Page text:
There’s a big hole next to my master bedroom where part of my master bathroom used to be.
It’s a big, ugly, empty hole. No mirror, no shelves, no vanity, no floor tiles and some of the wall itself is gone, ripped out after 28 years of pretty faithful service. The standard white porcelain sink, the big square mirror with zero personality, the pressed wood vanity and the hospital-white floor tile. In short, a normal bathroom, circa the late 1970s and early 1980s. It worked for the hubby, but I hated it. I never had enough room for my makeup and other vital items. And you try keeping white bathroom fixtures clean.
It’s all gone, just a pile at the end of the driveway, awaiting trash day removal. Our toiletries and cleaning supplies are scattered between the guest bathroom, the spare bedroom and a plastic box sitting beside my desk chair. This was a good opportunity to clean out old, expired and unused crap from the vanity drawers, and there was plenty of it. From petrified bathroom cleaners that couldn’t be removed from the bottle with a hacksaw to calcified nail polish in colors I cannot fathom a liking for, it all got pitched.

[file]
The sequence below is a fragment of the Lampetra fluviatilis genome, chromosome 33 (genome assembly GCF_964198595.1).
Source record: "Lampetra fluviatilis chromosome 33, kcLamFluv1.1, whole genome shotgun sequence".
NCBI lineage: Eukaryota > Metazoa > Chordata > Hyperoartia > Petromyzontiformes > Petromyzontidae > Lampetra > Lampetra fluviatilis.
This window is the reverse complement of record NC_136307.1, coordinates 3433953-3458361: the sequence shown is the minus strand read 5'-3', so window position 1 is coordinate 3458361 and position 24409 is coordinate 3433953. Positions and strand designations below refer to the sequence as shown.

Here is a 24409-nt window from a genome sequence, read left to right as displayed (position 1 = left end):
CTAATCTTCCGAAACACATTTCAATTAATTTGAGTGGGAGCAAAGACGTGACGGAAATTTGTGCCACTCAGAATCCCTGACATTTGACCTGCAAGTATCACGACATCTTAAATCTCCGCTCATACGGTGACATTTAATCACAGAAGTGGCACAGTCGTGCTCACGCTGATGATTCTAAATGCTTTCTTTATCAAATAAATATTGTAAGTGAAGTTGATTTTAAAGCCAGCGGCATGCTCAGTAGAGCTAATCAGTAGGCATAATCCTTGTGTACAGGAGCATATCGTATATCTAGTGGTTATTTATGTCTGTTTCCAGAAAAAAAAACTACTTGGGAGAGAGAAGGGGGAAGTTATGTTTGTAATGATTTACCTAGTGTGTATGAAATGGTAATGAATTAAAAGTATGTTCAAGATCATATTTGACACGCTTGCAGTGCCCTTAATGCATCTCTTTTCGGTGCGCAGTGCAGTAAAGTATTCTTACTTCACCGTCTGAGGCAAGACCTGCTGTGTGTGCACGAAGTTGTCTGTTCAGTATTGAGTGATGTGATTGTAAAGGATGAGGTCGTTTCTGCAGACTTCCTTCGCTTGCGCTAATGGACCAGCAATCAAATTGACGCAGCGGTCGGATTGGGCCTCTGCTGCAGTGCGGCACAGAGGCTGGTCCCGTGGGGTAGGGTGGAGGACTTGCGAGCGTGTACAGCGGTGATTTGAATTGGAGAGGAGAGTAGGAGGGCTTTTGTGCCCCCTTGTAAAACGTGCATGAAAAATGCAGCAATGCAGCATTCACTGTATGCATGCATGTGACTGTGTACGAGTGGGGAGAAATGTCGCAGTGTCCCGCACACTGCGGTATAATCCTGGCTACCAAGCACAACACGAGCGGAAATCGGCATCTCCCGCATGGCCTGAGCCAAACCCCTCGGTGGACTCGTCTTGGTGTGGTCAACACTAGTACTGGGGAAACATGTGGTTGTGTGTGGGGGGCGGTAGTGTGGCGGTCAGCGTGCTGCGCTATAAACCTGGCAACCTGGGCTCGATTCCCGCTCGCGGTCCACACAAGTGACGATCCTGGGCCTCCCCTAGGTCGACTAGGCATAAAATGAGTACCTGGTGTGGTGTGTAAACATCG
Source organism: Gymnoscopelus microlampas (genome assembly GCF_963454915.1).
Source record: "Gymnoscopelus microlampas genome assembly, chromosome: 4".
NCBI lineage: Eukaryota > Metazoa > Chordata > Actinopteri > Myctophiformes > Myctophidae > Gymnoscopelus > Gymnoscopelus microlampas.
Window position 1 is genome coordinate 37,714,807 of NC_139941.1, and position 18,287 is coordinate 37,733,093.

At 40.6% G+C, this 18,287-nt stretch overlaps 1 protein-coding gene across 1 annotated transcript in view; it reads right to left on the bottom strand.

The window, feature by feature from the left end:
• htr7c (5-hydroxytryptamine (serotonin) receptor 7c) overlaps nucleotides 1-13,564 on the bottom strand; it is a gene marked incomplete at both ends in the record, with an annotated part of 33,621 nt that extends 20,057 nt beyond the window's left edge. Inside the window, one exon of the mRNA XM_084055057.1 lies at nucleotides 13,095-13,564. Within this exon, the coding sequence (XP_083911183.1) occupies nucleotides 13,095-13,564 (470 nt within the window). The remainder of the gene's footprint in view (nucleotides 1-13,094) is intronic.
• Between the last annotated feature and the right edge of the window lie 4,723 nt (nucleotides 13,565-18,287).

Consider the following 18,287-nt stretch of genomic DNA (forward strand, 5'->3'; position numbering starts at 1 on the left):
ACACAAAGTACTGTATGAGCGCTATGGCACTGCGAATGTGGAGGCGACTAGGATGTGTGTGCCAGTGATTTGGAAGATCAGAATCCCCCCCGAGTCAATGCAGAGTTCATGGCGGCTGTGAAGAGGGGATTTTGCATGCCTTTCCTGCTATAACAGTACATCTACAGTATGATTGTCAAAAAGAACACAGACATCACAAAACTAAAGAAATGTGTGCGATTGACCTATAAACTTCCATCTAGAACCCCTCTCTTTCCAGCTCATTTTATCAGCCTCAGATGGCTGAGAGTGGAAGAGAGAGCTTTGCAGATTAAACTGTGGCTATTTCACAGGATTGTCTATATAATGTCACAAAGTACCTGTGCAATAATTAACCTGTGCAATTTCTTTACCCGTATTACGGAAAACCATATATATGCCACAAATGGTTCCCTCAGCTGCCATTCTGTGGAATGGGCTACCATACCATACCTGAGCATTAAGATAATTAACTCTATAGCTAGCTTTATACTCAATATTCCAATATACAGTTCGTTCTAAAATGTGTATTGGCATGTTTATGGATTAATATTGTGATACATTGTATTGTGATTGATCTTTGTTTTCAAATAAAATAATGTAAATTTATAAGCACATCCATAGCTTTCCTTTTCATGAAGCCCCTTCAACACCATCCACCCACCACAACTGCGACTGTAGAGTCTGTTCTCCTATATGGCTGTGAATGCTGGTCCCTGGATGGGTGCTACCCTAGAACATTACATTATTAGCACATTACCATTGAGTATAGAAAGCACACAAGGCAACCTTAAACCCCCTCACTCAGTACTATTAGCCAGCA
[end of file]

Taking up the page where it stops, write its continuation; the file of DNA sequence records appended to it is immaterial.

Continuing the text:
What is it about renovating bathrooms that tempts us to arm ourselves with power tools, watch hours of Bath Crashers and BATHtastic on DIY and spend ridiculous amounts of money on fancy tile inlays and shower systems? It’s not like you spend eight hours a day in there, the way you do on a mattress trying to get quality sleep. I know people who have no problem spending thousands on a new bathroom, yet balk at the idea of spending money on a good mattress.
Maybe it’s the idea of being able to show off the final product. An extravagant bathroom, with a Kohler 10-jet shower/massage panel and a Toto toilet says “I can afford to do this.” You really cannot display a $3,000 mattress quite the same way, unless you throw back the comforter and offer a tour of your bed, which will probably result in a few wide-eyed guests leaving your house immediately.
And yes, it is nice to come home to the luxury of a waterfall in the shower or a real throne of a commode after a tough day. We think of a renovation like this as providing a long-term result we deserve to enjoy. And I say go for the best, if that’s what you want and can afford. As for us, we’ve got nice tile, sexy plumbing and a bigger vanity stashed in the dining room, along with a black and white granite countertop and sink. Not the top of the line, but compared to the little-missed, splintered pile at the end of the driveway, they are an improvement.